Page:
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What are the measures proposed by the Crea y Crece Act to combat late payment?

Measures to combat late payment

The Business Creation and Growth Law, better known as the Crea y Crece Law, includes a series of measures and reforms designed to promote business development and boost entrepreneurship in the country. Among them, it stands out its fight against commercial delinquency. If you want to know which are the measures to combat late payment proposed by the Crea y Crece, then this article is for you!

What are the main objectives of the Crea y Crece Law?

The draft of the Crea y Crece Act has its origin in the recovery, transformation and resilience plan with which the Government of Spain is requesting access to Next Generation funding from the EU. Funds aimed at boosting economic recovery after the ravages caused by the COVID-19 crisis.

This Law includes a series of reforms and measures designed to support the evolution and development of businesses and promote entrepreneurship in the country. In that sense, among the objectives pursued by this new Law, we can mention the following:

Measures to combat late payment

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The “Crea y Crece” Law and its measures to combat late payments

The fight against commercial delinquency is one of the highlights of the Create and Grow Law. But how does it hope to win the fight? Well, by imposing reporting obligations on companies in order to reduce the risk of non-payment.

The purpose of these obligations is to enable economic operators to have a greater degree of knowledge regarding the payment behavior of all the companies with which they will deal with their suppliers.

In short, companies will be obliged to indicate the average payment period to their suppliers.

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What are the measures proposed by the Crea y Crece Act to combat late payment?

This law against late payment has established a series of measures aimed at reducing the risk of non-payment in commercial transactions by companies.

Below we tell you what these measures are and how they will affect companies:

Information on the financial statements of listed companies

Listed companies have a great responsibility when it comes to reporting their annual accounts, as they are required to report on:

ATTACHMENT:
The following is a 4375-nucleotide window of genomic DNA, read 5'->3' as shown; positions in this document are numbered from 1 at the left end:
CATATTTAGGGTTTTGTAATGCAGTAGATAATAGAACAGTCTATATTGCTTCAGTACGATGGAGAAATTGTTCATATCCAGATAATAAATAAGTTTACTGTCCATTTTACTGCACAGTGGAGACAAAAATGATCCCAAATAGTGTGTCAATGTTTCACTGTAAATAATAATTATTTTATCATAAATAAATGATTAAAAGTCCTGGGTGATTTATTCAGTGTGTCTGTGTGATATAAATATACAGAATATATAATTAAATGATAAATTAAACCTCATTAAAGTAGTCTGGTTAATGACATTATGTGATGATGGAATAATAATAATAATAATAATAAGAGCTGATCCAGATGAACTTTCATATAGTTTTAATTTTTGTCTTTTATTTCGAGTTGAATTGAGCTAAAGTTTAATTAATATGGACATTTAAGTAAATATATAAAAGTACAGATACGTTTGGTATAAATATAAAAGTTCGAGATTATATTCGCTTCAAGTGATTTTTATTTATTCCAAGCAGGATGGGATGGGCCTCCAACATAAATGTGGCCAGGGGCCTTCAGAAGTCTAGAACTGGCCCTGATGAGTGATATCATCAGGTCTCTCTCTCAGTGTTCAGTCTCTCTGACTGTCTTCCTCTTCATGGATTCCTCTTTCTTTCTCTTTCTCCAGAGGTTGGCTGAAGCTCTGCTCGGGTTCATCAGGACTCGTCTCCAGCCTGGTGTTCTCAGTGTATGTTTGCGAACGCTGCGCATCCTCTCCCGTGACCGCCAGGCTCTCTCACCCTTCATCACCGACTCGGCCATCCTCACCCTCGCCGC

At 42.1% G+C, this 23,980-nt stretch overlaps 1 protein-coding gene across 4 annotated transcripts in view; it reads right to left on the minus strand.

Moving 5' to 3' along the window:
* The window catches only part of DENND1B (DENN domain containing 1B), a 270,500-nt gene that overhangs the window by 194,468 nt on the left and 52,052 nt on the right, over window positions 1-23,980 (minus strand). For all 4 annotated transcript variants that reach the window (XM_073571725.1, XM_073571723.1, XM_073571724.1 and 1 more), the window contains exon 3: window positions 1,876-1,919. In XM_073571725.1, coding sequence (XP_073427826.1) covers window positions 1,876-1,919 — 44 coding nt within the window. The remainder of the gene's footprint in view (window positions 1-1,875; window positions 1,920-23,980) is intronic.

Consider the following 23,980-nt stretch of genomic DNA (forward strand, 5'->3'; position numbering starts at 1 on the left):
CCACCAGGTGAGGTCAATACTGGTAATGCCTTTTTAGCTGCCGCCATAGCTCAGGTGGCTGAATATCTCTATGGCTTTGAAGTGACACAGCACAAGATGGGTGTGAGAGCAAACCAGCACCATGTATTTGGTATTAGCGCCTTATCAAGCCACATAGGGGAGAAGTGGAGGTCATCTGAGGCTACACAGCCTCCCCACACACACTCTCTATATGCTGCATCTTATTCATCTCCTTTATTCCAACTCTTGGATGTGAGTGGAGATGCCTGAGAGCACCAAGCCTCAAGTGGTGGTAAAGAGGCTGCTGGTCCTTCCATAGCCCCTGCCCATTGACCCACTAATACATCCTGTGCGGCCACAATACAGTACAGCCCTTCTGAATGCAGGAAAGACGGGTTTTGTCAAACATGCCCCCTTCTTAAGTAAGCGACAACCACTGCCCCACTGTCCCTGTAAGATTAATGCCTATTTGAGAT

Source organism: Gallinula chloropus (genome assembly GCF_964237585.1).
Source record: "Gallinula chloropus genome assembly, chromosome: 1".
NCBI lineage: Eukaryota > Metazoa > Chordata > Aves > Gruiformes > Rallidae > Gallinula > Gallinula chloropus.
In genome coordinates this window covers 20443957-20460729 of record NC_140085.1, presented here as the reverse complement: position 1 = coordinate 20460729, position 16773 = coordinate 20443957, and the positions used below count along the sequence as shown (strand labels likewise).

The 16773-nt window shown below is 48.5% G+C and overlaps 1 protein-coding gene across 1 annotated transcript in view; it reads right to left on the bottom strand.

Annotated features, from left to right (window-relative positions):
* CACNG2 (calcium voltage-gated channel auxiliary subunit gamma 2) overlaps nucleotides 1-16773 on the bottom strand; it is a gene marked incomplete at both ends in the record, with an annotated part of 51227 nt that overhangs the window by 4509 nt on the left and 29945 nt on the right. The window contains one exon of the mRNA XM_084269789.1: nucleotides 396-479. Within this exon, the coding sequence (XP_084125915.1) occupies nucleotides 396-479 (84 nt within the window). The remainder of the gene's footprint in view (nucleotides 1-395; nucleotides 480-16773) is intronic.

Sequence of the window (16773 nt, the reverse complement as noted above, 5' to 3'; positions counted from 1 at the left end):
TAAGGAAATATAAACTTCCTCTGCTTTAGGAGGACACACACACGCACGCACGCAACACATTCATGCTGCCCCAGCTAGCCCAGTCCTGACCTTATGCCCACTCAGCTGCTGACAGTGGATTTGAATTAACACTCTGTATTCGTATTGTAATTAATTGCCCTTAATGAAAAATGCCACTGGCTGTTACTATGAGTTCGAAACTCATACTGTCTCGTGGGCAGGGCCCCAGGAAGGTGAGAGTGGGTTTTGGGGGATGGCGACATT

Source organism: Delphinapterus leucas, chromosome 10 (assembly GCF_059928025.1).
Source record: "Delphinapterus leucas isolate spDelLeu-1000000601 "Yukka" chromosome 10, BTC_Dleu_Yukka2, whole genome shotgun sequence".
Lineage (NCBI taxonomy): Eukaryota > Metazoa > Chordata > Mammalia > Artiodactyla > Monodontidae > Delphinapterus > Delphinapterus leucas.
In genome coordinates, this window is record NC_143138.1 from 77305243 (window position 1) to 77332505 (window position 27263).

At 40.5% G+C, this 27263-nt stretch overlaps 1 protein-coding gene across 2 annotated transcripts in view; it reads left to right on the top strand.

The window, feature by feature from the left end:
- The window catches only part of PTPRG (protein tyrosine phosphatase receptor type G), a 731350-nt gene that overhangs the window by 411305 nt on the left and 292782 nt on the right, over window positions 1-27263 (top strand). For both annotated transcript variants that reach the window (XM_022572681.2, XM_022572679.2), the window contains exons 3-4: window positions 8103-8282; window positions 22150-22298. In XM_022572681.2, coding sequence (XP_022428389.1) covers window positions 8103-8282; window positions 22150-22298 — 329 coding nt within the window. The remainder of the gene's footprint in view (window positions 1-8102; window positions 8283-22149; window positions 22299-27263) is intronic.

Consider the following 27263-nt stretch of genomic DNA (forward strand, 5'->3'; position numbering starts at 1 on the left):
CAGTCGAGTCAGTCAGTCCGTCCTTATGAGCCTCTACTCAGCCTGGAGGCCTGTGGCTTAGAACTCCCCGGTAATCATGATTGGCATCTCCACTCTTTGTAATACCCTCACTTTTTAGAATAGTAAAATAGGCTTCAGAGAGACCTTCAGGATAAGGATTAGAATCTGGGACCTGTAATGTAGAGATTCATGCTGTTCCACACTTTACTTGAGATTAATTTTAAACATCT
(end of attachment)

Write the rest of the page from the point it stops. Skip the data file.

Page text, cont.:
1. Its average supplier payment period.
  2. The monetary volume and number of invoices paid in a period shorter than the maximum period established by the late payment regulations (i.e. 60 days) and the total percentage of the maximum invoices and total monetary payments to suppliers. In addition, this information must be published not only in the report of the Autonomous Regions, but also on the website of the same.

Information on the financial statements of unlisted companies

These are those that do not present abbreviated ACs, i.e., that for at least two consecutive years have complied with two out of three of the following requirements:

  • Turnover exceeds 8 M €.
  • They have more than 50 employees
  • They have asset items in excess of 4 M €.

If it complies with them, it will be required to report the same information as listed companies, including being kept in the CAAC’s annual report. However, it is not required to be published on the web.

It is important to mention that the legislator has not established any sanction for failure to comply with the duty to provide information. However, it has been foreseen that through the creation of the State Observatory of Private Delinquency, the list of companies that fail to comply with the payment terms established by the law on delinquency will be published annually.

The above will apply, of course, if the defaulting company is in the following circumstances:

  • If up to December last year, the total amount of unpaid invoices, according to the payment terms of the law on late payment, exceeds 600,000 €.
  • The percentage of invoices paid by the company in the period below the maximum period established by the law on late payment is less than 90% of the total invoices.
  • Companies that cannot present abbreviated profit and loss accounts. That is to say, companies with assets exceeding 11.4 M €, a turnover exceeding 22.8 M € and with at least 250 employees.

Contracts with the public sector

Another of the measures envisaged to address and combat late payment is focused on the area of public sector contracts. The Public Administrations will be given powers of control and sanction. The purpose of this is to verify that contractors comply with the maximum payment terms in their subcontracting chain.

These are not only contracts with the public sector, but also public subsidies. With the latter, applicants for grants of over €30,000 will be required to provide proof of compliance with the payment deadlines stipulated in the law on late payment.

Mandatory e-invoicing for all professional entrepreneurs and business owners

This is the last of the measures to combat late payments under the Crea y Crece Law. The legislator foresees that this measure will improve the traceability of payments. In this way it will be possible to combat situations of non-payment much better.

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These are the measures to fight against late payment proposed by the new Crea y Crece Law. Are you ready this 2023 to comply with each of them? If you need to be up to date with your tax and accounting obligations of your company, in TAS Consulting we offer you the professional help you need, what are you waiting for to contact us? Write us through our email and we will be glad to assist you.

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